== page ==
In 2019, to pan for gold in an endless river of free Web-playable Unity releases, one can simply query itch.io. A decade ago, however, there was no such bounty. In fact, in 2008, Unity was only about three years old, and its expansion beyond Mac exclusivity was still fresh in the memories of those who were paying attention at that point. One had to actively seek out releases akin to those that make up today’s cornucopia. Discovery was far less centralised, much as it was for self-released music before Bandcamp made a name for itself (The story of how game soundtracks gave Bandcamp a significant popularity boost is for another time). Back then, it certainly felt as though a larger proportion of discoveries in “neat little games” came by chance, word of mouth, email, or one of many diverse aggregators.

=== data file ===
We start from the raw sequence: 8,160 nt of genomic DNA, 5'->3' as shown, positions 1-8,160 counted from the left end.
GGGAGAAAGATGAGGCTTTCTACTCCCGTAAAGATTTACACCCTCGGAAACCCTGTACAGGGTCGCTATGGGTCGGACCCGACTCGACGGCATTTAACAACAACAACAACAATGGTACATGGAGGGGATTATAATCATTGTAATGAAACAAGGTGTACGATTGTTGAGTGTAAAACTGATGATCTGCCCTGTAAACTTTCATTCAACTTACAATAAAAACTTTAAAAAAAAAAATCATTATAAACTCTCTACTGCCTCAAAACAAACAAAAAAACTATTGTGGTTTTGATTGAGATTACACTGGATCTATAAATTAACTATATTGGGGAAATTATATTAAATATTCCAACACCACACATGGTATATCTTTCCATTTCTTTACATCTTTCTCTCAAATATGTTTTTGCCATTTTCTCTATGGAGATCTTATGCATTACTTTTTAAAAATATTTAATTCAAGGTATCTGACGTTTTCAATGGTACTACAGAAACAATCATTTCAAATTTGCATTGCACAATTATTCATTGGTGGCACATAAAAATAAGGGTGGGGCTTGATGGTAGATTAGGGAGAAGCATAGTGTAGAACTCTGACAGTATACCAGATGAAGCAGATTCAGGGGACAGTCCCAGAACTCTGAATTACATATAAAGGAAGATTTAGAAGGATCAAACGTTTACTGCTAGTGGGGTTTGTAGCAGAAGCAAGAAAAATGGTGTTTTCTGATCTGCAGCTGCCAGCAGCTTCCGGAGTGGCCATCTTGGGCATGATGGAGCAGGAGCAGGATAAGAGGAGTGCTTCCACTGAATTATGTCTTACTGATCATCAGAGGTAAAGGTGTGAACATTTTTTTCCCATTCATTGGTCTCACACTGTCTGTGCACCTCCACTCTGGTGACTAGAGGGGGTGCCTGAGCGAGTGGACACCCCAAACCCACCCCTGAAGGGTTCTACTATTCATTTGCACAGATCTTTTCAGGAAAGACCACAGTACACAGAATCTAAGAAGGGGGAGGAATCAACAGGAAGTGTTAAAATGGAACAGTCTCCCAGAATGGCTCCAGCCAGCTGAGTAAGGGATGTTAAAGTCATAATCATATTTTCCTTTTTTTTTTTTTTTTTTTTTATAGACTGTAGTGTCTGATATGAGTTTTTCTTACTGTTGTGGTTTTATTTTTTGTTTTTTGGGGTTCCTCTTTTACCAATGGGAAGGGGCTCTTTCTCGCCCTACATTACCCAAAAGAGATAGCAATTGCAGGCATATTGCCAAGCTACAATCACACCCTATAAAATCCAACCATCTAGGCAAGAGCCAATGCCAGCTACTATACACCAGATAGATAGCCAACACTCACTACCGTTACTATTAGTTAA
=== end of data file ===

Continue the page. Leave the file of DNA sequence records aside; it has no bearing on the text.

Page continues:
Of course, to be clear, the engine doesn’t strictly matter. Naming Unity is rather: first, to evoke the meta-genre of “neat little games”, by way of the rapid prototyping such platforms permit; second, the setup to a coincidence of microcosmic scale. Unity Web games these days compile to something that can run natively in the browser; back then, it was the now-deprecated Unity Web Player, akin to Flash Player. Enter the “neat little Web-playable Unity game that turns out to be something truly magical”, hailing from a decade before you had a constant stream of that. Enter a path to popularity characteristically idiosyncratic of the era, a game that held top place for a month in, get this, Apple’s Dashboard widgets directory. Enter… Mars Explorer.